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mined, at least with a certain degree of approximation, and with a probability of error less in proportion to their number. The theory of Probabilities affords a ready and precise rule, applicable not only to this, but to far more intricate cases: it is this: that the most probable determination of one or more invariable elements from observation is that in which the sum of the squares of the individual errors or aberrations from exactness which the observations imply, shall be the least possible. In the case before us the errors' are the distances of the shotmarks from the point where the centre of the wafer was fixed; to ascertain which we have, therefore, to resolve the geometrical problem (a very elementary one)—' to find a point such that the sum of the squares of its distances from a certain number of given points shall be a minimum,'-— a problem which is, in effect, identical with that of finding their center of gravity. As to the skill of the marksman, it may be estimated in two different ways:- Ist, by ascertaining what is the probability that he will place a single shot within a given distance: this may be done by counting the number of marks within that distance of the point ascertained as above, and dividing it by the total number: or, 2ndly, by ascertaining within what distance of the mark he would probably (i. e. more probably than the contrary, or with a probability exceeding one half) place it: this may be done by describing circles about the wafer's place (found as above) for a center, and measuring the radius of that which just includes half the total number of marks. For it is obvious that, so far as the evidence before us goes, and judging only from the numbers of instances favourable or unfavourable, there is just as great a presumption that he will shoot within as without that circle; and, if it be ever so little enlarged, the scale will turn in his favour.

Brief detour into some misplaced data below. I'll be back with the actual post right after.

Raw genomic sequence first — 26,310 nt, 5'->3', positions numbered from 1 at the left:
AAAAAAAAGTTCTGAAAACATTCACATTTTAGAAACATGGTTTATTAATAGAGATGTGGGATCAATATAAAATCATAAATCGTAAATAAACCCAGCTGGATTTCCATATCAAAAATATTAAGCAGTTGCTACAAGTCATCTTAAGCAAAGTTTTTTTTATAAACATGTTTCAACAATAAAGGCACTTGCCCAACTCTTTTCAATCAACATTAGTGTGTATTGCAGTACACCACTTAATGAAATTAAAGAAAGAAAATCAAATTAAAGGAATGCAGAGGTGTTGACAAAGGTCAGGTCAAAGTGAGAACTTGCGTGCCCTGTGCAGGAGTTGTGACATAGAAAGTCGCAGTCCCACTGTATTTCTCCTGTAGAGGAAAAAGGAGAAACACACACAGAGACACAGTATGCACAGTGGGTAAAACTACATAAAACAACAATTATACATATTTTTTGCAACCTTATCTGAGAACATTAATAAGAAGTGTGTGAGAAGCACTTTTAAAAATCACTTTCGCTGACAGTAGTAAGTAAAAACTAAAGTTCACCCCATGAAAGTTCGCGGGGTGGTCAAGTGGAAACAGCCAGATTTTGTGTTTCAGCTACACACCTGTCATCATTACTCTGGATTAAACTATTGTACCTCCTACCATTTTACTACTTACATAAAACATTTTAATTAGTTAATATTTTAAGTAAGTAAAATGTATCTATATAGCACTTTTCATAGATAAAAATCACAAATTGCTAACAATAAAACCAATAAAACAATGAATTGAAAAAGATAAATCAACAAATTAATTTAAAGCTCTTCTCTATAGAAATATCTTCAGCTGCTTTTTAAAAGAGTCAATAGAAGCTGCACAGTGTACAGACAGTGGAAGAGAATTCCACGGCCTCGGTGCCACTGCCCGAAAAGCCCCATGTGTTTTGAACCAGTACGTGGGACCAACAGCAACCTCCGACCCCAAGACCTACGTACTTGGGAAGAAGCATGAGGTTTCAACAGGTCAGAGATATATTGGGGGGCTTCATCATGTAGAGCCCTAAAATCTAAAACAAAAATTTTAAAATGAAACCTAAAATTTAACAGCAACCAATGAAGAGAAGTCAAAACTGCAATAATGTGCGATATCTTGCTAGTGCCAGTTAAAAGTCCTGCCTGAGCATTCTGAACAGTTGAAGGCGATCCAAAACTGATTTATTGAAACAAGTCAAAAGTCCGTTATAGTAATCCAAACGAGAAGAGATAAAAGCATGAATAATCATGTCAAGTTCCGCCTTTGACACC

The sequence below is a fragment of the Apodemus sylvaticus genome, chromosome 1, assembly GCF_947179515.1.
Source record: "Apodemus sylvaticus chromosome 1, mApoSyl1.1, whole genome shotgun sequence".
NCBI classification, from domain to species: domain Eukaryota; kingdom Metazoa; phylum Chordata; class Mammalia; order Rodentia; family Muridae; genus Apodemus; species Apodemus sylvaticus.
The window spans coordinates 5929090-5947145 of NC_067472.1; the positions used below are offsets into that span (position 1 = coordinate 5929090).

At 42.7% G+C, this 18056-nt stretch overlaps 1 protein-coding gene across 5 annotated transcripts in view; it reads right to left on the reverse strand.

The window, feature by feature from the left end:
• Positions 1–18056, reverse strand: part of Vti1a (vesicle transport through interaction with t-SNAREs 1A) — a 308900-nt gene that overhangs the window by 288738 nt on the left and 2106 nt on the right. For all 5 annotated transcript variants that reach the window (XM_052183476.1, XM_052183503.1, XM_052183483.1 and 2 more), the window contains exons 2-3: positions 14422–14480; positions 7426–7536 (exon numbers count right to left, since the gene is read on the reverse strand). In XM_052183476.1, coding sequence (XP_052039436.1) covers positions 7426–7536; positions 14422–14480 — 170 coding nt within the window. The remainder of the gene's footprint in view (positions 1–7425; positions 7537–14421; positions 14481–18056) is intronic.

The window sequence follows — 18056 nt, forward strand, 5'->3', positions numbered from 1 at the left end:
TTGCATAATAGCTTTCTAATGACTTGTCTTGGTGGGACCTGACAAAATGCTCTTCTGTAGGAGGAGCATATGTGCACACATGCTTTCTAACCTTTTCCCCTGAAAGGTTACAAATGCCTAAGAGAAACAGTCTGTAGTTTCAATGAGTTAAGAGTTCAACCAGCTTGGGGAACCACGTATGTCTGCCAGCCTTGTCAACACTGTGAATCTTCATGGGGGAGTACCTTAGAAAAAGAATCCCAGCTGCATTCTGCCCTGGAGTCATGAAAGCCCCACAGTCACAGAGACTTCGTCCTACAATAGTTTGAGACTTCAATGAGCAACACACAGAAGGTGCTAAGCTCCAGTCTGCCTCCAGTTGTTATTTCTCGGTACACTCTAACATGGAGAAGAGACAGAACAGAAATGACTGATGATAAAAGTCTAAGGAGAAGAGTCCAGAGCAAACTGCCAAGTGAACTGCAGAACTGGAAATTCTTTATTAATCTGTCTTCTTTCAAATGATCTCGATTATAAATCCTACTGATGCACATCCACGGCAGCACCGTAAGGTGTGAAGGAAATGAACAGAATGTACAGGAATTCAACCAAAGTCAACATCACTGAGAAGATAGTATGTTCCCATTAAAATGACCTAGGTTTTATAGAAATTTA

Suppose the rifle replaced by a telescope duly mounted; the wafer by a star on the concare surface of the heavens, always observed for a succession of days at the same sidereal time; the marks on the wall by the degrees, minutes, and seconds, read off on divided circles; and the marksman by an observer; and we have the case of all direct astronomical observation where the place of a heavenly body is the thing to be determined. Or we may substitute for the wall the door of a lofty building or deep mine, and for the marksman an experimenter dropping, with all possible care, smooth and perfectly spherical leaden balls from a fixed point at the summit of the building or the mouth of the mine, with intent to determine, by the means of a great number of trials, the true point of incidence of a falling body, -a physical experiment of great interest. We